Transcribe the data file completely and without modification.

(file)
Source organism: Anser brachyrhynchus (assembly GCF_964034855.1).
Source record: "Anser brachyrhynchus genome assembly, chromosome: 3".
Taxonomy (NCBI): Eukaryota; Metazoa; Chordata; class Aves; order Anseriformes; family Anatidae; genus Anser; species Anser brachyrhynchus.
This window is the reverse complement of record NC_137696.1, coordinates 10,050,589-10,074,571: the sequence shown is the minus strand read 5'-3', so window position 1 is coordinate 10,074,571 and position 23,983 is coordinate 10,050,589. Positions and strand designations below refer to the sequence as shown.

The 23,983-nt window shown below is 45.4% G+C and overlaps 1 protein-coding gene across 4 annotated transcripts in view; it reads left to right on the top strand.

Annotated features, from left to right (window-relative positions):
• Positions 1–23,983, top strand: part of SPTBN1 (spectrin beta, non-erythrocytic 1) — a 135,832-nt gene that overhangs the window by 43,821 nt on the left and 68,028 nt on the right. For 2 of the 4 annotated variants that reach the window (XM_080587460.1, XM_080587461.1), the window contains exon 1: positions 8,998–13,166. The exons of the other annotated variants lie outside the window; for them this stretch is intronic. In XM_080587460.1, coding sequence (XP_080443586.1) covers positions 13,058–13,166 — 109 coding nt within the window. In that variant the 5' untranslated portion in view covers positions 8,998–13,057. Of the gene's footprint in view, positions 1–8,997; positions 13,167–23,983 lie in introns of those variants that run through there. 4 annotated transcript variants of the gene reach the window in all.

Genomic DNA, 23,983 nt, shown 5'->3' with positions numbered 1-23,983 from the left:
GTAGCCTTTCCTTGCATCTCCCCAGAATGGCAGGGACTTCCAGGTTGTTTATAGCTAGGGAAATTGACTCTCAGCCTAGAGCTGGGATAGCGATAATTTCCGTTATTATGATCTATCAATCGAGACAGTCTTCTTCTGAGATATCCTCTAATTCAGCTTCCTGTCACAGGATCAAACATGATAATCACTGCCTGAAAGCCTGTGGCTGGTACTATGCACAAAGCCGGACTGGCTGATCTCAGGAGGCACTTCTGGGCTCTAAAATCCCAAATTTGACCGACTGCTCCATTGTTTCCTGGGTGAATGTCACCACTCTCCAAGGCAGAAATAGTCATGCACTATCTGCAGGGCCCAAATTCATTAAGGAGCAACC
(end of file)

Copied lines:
Source organism: Anser brachyrhynchus (assembly GCF_964034855.1).
Source record: "Anser brachyrhynchus genome assembly, chromosome: 3".
Taxonomy (NCBI): Eukaryota; Metazoa; Chordata; class Aves; order Anseriformes; family Anatidae; genus Anser; species Anser brachyrhynchus.
This window is the reverse complement of record NC_137696.1, coordinates 10,050,589-10,074,571: the sequence shown is the minus strand read 5'-3', so window position 1 is coordinate 10,074,571 and position 23,983 is coordinate 10,050,589. Positions and strand designations below refer to the sequence as shown.

The 23,983-nt window shown below is 45.4% G+C and overlaps 1 protein-coding gene across 4 annotated transcripts in view; it reads left to right on the top strand.

Annotated features, from left to right (window-relative positions):
• Positions 1–23,983, top strand: part of SPTBN1 (spectrin beta, non-erythrocytic 1) — a 135,832-nt gene that overhangs the window by 43,821 nt on the left and 68,028 nt on the right. For 2 of the 4 annotated variants that reach the window (XM_080587460.1, XM_080587461.1), the window contains exon 1: positions 8,998–13,166. The exons of the other annotated variants lie outside the window; for them this stretch is intronic. In XM_080587460.1, coding sequence (XP_080443586.1) covers positions 13,058–13,166 — 109 coding nt within the window. In that variant the 5' untranslated portion in view covers positions 8,998–13,057. Of the gene's footprint in view, positions 1–8,997; positions 13,167–23,983 lie in introns of those variants that run through there. 4 annotated transcript variants of the gene reach the window in all.

Genomic DNA, 23,983 nt, shown 5'->3' with positions numbered 1-23,983 from the left:
GTAGCCTTTCCTTGCATCTCCCCAGAATGGCAGGGACTTCCAGGTTGTTTATAGCTAGGGAAATTGACTCTCAGCCTAGAGCTGGGATAGCGATAATTTCCGTTATTATGATCTATCAATCGAGACAGTCTTCTTCTGAGATATCCTCTAATTCAGCTTCCTGTCACAGGATCAAACATGATAATCACTGCCTGAAAGCCTGTGGCTGGTACTATGCACAAAGCCGGACTGGCTGATCTCAGGAGGCACTTCTGGGCTCTAAAATCCCAAATTTGACCGACTGCTCCATTGTTTCCTGGGTGAATGTCACCACTCTCCAAGGCAGAAATAGTCATGCACTATCTGCAGGGCCCAAATTCATTAAGGAGCAACC